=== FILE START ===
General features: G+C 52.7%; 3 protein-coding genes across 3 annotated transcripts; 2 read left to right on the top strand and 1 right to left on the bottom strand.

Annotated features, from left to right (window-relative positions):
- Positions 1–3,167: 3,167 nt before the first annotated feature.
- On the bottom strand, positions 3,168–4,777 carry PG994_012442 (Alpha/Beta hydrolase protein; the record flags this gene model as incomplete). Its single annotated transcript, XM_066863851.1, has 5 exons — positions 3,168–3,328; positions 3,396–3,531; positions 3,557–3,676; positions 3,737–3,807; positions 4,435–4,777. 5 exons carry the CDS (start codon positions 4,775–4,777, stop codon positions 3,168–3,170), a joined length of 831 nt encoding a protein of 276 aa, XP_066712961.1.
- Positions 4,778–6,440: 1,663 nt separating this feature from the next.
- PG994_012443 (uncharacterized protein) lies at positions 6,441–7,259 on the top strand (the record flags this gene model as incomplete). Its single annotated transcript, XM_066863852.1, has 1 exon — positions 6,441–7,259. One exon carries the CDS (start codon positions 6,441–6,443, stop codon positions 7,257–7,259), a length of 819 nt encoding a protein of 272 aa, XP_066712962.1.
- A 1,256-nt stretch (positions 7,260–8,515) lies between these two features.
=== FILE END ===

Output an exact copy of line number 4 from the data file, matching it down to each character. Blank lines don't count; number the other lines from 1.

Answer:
- On the bottom strand, positions 3,168–4,777 carry PG994_012442 (Alpha/Beta hydrolase protein; the record flags this gene model as incomplete). Its single annotated transcript, XM_066863851.1, has 5 exons — positions 3,168–3,328; positions 3,396–3,531; positions 3,557–3,676; positions 3,737–3,807; positions 4,435–4,777. 5 exons carry the CDS (start codon positions 4,775–4,777, stop codon positions 3,168–3,170), a joined length of 831 nt encoding a protein of 276 aa, XP_066712961.1.